An adult patient is receiving mechanical ventilatory support with the following data:

• Expired tidal volume = 600 mL
• PIP =  30 cmH2O
• PEEP = 5 cmH2O
• Tubing compression factor = 3 mL/cmH2O

What is the corrected tidal volume?

Calculation:

First, calculate the tube volume.

Tube Volume = Pressure Change x 3 mL/cmH2O

Tube Volume = (30 – 5) x 3

Tube Volume = 75 mL

Then, plug the numbers into the formula.

VT = Expired Tidal Volume – Tube Volume

VT = 600 – 75

VT = 525 mL

### Pressure Support Ventilator Setting (PSV)

The pressure support ventilator setting (PSV) is an assisted breathing mode where the ventilator provides a preset level of pressure support to augment the patient’s spontaneous breaths. This setting reduces the work of breathing by helping to overcome the resistance of the breathing circuit and the airways.

Formula:
PSV = ((Peak Pressure – Plateau Pressure) / Set Flow) x Peak Flow

Example:

An adult patient is receiving mechanical ventilation in the SIMV mode with the following settings:

• VT = 400 mL
• Rate = 12 breaths/min
• PIP = 40 cmH2O
• Pplat = 20 cmH2O
• Inspiratory flow = 60 L/min or (1 L/sec)

The patient is breathing spontaneously with a spontaneous rate of 12 breaths/min and a spontaneous peak inspiratory flow of 30 L/min (0.5 L/sec). What level of PSV is needed to overcome the imposed work of breathing?

Calculation:

PSV = ((Peak Pressure – Plateau Pressure) / Set Flow) x Peak Flow

PSV = ((40 – 20) / 1) x 0.5

PSV = 10 cmH2O

### Rapid Shallow Breathing Index (RSBI)

Rapid shallow breathing index (RSBI) is calculated by dividing the respiratory rate by the tidal volume (in liters), providing a measure to predict the success of weaning a patient from mechanical ventilation. A lower RSBI indicates a higher likelihood of weaning success.

Formula:
RSBI = Rate / Tidal Volume

Example:

An adult patient on the ventilator has a rate of 12/min and a tidal volume of 500 mL. What is the rapid shallow breathing index (RSBI)?

Calculation:

Divide by 1,000 to convert mL to L.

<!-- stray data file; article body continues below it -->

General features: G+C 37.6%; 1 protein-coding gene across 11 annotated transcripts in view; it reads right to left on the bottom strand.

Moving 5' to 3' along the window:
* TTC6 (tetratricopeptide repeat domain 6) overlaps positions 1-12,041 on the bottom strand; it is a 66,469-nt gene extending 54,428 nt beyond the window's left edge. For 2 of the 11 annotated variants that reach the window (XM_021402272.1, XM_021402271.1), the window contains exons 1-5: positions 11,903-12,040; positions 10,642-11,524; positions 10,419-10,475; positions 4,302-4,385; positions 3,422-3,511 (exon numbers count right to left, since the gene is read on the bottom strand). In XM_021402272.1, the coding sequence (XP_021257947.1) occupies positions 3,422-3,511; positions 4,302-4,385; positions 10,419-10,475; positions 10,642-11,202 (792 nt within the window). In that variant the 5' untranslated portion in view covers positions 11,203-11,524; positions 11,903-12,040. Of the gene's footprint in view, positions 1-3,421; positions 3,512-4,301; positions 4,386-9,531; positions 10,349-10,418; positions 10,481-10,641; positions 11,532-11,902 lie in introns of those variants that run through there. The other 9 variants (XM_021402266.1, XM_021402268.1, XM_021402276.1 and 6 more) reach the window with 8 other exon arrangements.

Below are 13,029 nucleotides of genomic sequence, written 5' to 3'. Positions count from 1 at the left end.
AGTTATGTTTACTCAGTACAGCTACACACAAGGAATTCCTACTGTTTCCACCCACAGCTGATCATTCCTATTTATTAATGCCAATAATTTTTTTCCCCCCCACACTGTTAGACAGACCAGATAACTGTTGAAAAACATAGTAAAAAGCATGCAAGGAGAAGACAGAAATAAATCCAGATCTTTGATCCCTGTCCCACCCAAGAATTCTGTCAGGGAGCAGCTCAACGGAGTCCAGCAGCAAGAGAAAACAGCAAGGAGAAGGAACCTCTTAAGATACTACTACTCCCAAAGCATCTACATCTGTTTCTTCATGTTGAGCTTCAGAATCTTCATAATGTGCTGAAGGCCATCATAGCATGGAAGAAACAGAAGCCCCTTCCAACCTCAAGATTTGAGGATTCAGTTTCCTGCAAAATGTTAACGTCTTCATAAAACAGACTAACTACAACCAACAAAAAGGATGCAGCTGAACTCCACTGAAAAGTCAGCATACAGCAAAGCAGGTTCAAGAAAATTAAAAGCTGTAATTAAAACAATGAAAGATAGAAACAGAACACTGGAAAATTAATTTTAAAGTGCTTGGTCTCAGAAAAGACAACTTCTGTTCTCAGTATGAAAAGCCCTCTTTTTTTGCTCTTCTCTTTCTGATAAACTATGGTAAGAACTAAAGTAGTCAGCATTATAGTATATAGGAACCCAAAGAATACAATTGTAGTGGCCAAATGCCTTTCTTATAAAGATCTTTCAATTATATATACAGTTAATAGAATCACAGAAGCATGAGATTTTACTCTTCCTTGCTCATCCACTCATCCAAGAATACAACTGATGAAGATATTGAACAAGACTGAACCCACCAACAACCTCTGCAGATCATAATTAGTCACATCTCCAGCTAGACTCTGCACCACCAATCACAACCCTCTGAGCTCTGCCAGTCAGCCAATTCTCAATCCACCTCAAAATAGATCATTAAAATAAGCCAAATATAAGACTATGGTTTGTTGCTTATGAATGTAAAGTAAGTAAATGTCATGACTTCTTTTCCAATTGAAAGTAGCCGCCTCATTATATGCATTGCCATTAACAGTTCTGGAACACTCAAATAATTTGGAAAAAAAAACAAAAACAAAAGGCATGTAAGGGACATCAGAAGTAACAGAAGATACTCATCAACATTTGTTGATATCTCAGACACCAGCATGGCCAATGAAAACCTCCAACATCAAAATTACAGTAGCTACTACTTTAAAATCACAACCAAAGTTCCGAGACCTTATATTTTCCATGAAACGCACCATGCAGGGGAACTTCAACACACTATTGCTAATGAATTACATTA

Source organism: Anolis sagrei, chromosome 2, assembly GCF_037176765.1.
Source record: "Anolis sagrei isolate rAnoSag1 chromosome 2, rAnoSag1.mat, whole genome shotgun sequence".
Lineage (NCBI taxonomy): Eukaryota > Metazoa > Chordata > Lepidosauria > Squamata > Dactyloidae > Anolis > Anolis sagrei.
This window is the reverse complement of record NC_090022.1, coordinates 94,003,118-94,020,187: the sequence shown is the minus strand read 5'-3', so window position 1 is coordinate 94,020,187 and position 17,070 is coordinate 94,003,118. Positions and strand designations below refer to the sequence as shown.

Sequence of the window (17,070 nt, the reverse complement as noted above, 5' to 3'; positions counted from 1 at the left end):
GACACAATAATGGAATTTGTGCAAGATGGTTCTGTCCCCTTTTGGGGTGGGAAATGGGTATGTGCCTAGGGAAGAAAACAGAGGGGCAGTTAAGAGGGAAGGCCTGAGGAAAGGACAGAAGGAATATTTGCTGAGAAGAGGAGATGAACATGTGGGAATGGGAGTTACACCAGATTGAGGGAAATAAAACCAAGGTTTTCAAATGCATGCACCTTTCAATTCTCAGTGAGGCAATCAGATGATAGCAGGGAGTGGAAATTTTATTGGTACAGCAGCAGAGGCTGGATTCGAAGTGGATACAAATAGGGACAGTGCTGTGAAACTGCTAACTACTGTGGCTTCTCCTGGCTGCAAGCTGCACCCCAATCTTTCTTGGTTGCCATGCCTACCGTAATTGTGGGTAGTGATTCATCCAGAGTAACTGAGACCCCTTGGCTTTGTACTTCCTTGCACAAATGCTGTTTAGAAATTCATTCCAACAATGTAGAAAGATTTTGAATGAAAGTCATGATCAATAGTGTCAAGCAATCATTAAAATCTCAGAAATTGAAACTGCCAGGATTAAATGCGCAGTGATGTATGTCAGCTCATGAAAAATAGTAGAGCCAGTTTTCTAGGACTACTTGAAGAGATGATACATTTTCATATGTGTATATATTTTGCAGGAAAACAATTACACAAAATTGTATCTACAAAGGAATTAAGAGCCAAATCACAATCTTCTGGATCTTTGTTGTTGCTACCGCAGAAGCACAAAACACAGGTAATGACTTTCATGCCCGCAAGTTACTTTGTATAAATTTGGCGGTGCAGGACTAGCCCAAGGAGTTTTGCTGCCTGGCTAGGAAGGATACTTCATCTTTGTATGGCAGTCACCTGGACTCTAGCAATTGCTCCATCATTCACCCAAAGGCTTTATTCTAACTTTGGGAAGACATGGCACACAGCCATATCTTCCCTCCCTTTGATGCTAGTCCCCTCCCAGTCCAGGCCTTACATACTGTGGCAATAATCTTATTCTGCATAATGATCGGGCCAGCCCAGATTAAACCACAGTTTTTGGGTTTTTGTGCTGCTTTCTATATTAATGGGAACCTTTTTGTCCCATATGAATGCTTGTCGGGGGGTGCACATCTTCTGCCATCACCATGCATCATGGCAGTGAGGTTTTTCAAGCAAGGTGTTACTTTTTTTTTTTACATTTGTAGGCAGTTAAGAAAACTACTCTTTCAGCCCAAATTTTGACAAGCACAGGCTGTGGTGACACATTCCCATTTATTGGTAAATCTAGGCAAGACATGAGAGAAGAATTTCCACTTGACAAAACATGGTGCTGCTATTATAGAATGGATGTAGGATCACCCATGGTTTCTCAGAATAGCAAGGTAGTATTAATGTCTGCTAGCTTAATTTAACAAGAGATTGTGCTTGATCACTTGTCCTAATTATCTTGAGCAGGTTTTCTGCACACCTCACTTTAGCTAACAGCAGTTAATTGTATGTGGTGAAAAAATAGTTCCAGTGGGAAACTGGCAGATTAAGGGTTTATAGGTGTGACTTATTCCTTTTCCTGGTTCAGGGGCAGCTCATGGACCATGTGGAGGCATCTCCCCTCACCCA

RSBI = Rate / Tidal Volume

RSBI = 12 / 0.5

RSBI = 24 breaths/min/L

### Minimum Flow Rate in Mechanical Ventilation

Minimum flow rate in mechanical ventilation is the lowest flow rate that can be set on a ventilator to ensure adequate gas exchange and patient comfort during mechanical ventilation. It must be adjusted based on the patient’s ventilatory demands and the clinical situation.

Formula:
Flow Rate = Minute Ventilation x I:E Ratio Sum of Parts

Example:

An adult patient is receiving mechanical ventilation with the following settings:

• Tidal Volume = 550 mL
• Rate = 12/min
• I:E ratio = 1:3

What is the required minimum flow rate?

Calculation:

First, calculate the Minute Ventilation.

VE = Rate x Tidal Volume

VE = 12 x 550 mL

VE = 6,600 mL

Divide by 1,000 to convert mL to L.

VE = 6.6 L

Then, use the formula to calculate the Minimum Flow Rate.

Flow Rate = Minute Ventilation x I:E Ratio Sum of Parts

Flow Rate = 6.6 x (3 + 1)

Flow Rate = 26.4 L/min

### Winters’ Formula

Winters’ formula is used to predict the expected compensatory response (in terms of PaCO2) to a primary metabolic acid-base disturbance. It helps clinicians assess whether the respiratory compensation is appropriate or if there is a mixed acid-base disorder.

Formula:
Expected PaCO2 = (1.5 x HCO3-) + 8 ± 2

Example:

An adult patient has the following arterial blood gas results:

• pH = 7.34
• PaCO2 = 28 mmHg
• HCO3- = 14 mEq/L

Calculate the expected PaCO2 range using Winters’ formula.

Calculation:

Expected PaCO2 = (1.5 x HCO3-) + 8 ± 2

Expected PaCO2 = (1.5 x 14) + 8 ± 2

Expected PaCO2 = 29 ± 2

Expected PaCO2 Range = 27–31 mmHg

## Final Thoughts

The integral role of mathematics in respiratory therapy cannot be overstated. From diagnostic evaluations to therapeutic interventions, the ability to perform calculations using specific formulas is crucial for every respiratory therapist (and student).

While mastering these equations may seem daunting at first, it’s clear that with practice, these calculations are not only manageable but essential for learning and understanding the concepts and principles of respiratory care.

Written by:

John Landry, BS, RRT

John Landry is a registered respiratory therapist from Memphis, TN, and has a bachelor's degree in kinesiology. He enjoys using evidence-based research to help others breathe easier and live a healthier life.

### References

• Maury, Bertrand. The Respiratory System in Equations (MS&A). 2013th ed., Springer, 2013.
• Chang, David. Respiratory Care Calculations. 4th ed., rtexam, 2018.
• Chang, David. Clinical Application of Mechanical Ventilation. 4th ed., Cengage Learning, 2013.
• Faarc, Kacmarek Robert PhD Rrt, et al. Egan’s Fundamentals of Respiratory Care. 11th ed., Mosby, 2016.
• Gertler R. Respiratory Mechanics. Anesthesiol Clin. 2021.